SFU’s board of governors has begun consultations with the City of Burnaby regarding the construction of a new recreational facility at SFU Burnaby.
At their meeting on Thursday, September 25, the board mentioned that Facilities Services is working with local contractors and construction managers to complete the development plan for projects that have come to be called the Link Building and the BC Chiropractic Association (BCCA) Facility.
“We would certainly make it clear that they are not part of SFU.”
The Link Building would be built in the athletics precinct, potentially linking the Lorne Davies Complex to the field, and would include a pool, a gym, and a racquetball court, among other services. As stated by the consultation flyers in February, it would aim to “revitalise recreation programming, improve women’s and men’s change rooms, house team locker rooms, and support space for field sports activities.”
The board of governors conducted consultations in February to discern whether the student body was in favour of the proposed recreational facility, which would be built by a private company in return for a 65-year lease of land adjacent to Discovery Park. The private company expressed a desire to use the land to build BC’s first school of chiropractic.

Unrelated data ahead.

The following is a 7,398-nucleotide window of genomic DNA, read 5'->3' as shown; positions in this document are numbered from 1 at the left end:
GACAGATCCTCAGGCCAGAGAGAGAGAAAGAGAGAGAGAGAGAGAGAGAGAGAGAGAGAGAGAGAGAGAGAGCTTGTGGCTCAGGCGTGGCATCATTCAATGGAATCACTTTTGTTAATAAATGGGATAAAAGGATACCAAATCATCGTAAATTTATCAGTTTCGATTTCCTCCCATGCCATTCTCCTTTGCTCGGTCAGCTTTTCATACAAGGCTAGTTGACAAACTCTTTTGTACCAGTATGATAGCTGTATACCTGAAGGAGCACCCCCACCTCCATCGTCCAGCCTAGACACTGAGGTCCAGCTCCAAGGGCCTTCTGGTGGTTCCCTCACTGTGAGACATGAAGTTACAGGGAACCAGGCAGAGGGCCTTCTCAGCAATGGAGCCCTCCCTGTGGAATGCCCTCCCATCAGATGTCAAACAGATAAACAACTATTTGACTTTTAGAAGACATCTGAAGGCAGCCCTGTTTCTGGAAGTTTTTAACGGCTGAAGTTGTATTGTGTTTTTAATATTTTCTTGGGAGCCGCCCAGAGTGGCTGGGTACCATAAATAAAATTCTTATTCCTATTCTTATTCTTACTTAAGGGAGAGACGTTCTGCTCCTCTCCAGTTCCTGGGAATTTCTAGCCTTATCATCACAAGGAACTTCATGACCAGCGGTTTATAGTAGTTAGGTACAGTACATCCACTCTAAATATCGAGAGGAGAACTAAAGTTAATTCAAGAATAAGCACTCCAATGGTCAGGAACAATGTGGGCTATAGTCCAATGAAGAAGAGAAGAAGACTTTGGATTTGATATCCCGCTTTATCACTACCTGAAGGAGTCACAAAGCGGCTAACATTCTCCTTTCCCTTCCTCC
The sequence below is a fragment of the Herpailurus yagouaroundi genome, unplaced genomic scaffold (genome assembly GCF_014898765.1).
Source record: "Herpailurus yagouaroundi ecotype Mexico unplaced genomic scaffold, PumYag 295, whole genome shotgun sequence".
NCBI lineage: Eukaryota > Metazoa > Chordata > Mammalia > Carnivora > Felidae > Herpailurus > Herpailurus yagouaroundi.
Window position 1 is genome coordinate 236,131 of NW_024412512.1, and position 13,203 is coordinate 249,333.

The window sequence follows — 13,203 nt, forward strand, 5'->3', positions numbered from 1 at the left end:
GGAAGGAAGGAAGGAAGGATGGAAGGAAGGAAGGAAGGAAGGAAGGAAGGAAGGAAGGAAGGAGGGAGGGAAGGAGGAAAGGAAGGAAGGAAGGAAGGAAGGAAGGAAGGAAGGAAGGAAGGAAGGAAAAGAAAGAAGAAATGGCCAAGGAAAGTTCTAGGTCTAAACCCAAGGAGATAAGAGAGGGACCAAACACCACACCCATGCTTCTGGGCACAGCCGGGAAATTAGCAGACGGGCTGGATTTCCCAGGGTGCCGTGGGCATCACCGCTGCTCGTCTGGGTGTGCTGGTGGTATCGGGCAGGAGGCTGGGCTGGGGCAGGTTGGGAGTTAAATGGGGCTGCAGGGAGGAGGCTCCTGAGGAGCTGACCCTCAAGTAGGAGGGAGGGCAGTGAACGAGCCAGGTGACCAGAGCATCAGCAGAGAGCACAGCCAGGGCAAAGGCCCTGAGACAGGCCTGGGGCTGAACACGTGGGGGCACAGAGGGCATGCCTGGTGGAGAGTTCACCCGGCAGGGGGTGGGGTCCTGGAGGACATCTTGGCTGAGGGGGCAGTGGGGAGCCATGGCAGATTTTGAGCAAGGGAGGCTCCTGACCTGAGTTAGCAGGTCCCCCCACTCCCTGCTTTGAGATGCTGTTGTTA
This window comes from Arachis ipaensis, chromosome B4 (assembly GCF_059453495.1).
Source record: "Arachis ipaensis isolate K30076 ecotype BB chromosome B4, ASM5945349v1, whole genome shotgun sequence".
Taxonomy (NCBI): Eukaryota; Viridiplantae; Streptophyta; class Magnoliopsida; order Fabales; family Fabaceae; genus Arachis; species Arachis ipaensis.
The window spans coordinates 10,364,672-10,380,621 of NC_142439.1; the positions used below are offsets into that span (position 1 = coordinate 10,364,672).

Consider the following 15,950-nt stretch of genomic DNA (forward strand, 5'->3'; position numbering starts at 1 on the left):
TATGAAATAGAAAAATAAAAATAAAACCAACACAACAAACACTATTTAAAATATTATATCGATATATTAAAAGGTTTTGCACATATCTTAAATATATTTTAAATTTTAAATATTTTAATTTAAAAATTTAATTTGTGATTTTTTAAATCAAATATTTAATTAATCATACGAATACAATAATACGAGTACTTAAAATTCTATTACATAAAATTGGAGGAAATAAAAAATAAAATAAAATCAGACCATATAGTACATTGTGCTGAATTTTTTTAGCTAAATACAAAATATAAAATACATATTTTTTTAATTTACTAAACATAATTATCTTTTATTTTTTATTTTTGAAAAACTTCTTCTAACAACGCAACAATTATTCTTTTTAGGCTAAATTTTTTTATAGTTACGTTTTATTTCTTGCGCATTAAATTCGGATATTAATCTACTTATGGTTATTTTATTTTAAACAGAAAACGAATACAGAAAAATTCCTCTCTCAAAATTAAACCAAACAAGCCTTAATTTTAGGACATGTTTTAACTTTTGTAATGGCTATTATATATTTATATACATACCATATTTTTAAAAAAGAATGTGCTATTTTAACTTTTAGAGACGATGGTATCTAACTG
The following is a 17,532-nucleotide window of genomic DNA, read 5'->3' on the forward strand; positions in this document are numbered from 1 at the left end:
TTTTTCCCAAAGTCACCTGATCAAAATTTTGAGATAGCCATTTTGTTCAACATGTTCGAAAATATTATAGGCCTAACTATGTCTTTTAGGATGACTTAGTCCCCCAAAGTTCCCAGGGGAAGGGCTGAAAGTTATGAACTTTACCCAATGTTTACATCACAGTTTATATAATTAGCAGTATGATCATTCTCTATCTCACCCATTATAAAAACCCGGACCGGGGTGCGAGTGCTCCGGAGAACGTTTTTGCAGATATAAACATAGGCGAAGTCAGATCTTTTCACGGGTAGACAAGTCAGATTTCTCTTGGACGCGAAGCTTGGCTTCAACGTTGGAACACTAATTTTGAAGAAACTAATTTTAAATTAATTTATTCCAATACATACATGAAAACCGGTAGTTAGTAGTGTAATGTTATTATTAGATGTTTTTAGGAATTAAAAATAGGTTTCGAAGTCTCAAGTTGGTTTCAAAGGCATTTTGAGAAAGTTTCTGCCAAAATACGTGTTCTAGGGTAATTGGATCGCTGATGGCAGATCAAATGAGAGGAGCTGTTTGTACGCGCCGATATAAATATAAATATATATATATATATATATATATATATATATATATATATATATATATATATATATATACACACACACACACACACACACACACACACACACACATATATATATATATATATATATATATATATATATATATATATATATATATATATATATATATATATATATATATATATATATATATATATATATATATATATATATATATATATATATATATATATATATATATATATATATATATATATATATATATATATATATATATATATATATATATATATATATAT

“[The consultations came back] mainly positive,” said SFU VP finance and administration, Pat Hibbitts. “Certainly there were concerns raised around what kind of association there would be with the chiropractic [school] and we would certainly make it clear that they are not part of SFU. They’re a tenant located in a building.”
The independent company was engaged because SFU does not have the capital required to construct a new recreation facility, nor is it able to borrow to fund this project because it is under a borrowing prohibition from the province. Therefore, SFU must investigate what Hibbitts referred to as “creative solutions.”
After the private company’s lease expires, the land would be returned to the university along with the chiropractic school building.
In relation to the amount of influence SFU will have over the construction of the private company’s building, Hibbitts explained, “We will have some say in terms of, we don’t want the ugliest building down there. We would want something that fits with us. Other than that, we wouldn’t have much say in it. We will set standards as to upkeep and all that. It reverts to us, so that’s the kind of thing you do in those [situations].”
The administration is currently working with Athletics and Recreation to determine the functions to be included in the Link Building. Once plans are finalized, they intend to re-enter discussion with the private company and engage in conversation with the City of Burnaby regarding zoning and development permits.
“If we can come to an arrangement that the proponent finds satisfactory — [if] what we have is acceptable to them, what they can build for the amount of money they’ve put aside — [then we will] carry on,” said Hibbitts.